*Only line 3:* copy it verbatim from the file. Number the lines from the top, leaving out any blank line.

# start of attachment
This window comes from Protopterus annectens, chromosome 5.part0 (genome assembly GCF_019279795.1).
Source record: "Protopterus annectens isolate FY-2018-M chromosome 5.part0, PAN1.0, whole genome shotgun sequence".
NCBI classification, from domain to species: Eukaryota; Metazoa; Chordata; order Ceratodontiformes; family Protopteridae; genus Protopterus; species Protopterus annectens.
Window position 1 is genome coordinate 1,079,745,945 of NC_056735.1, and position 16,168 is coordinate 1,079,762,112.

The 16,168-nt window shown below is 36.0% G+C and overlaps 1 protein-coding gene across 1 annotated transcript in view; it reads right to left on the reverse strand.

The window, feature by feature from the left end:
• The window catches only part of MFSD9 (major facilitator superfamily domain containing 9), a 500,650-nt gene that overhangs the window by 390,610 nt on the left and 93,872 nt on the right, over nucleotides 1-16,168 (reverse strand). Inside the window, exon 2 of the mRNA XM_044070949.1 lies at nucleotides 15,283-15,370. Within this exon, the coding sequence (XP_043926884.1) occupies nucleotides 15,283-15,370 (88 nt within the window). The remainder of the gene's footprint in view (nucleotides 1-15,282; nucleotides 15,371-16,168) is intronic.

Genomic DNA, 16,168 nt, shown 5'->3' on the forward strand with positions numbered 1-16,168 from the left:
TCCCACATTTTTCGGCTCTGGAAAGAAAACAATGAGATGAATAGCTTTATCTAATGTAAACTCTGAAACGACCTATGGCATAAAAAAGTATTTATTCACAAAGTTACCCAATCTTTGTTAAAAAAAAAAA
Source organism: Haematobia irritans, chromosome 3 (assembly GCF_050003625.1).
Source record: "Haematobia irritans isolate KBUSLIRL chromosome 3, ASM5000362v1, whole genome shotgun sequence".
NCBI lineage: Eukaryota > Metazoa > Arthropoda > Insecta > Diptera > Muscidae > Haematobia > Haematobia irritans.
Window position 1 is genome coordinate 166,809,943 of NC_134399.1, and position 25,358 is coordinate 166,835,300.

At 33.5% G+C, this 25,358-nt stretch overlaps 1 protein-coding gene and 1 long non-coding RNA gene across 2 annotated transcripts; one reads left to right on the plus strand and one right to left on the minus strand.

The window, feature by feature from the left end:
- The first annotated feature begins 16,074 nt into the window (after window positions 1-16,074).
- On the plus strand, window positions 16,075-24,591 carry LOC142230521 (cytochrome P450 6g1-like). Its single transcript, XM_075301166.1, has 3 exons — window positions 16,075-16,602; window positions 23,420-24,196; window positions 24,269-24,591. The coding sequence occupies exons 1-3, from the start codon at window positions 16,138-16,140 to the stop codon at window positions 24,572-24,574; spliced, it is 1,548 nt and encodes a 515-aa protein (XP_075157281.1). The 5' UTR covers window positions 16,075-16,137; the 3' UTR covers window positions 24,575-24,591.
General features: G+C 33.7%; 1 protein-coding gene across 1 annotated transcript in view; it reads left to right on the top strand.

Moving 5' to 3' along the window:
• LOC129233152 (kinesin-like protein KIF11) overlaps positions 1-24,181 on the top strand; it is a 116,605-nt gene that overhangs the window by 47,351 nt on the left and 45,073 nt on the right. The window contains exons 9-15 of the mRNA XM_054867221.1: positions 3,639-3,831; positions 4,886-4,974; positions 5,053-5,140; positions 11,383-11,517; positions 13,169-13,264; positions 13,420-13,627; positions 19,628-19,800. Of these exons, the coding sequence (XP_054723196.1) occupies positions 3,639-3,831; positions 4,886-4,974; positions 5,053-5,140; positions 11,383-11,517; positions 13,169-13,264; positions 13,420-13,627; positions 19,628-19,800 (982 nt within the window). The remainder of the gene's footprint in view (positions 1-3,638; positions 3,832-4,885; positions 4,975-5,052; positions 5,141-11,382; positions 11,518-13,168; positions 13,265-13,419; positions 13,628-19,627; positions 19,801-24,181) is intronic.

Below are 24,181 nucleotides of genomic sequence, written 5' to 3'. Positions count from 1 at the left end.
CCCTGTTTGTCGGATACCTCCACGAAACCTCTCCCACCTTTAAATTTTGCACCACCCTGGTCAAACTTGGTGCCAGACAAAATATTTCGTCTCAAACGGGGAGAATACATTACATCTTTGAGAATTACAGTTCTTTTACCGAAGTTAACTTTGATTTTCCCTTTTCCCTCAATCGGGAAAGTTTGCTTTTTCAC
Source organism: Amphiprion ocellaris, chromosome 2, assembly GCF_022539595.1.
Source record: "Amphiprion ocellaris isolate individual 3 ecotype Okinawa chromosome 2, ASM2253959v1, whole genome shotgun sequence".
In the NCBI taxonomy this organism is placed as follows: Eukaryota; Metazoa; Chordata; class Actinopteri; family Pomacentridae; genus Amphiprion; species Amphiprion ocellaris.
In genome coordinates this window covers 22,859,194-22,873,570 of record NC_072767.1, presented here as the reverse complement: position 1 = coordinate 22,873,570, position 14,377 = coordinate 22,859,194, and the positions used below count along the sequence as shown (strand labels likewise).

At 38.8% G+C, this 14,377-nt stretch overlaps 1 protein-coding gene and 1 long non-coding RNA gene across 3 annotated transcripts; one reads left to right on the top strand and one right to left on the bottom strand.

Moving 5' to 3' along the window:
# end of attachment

NCBI classification, from domain to species: Eukaryota; Metazoa; Chordata; order Ceratodontiformes; family Protopteridae; genus Protopterus; species Protopterus annectens.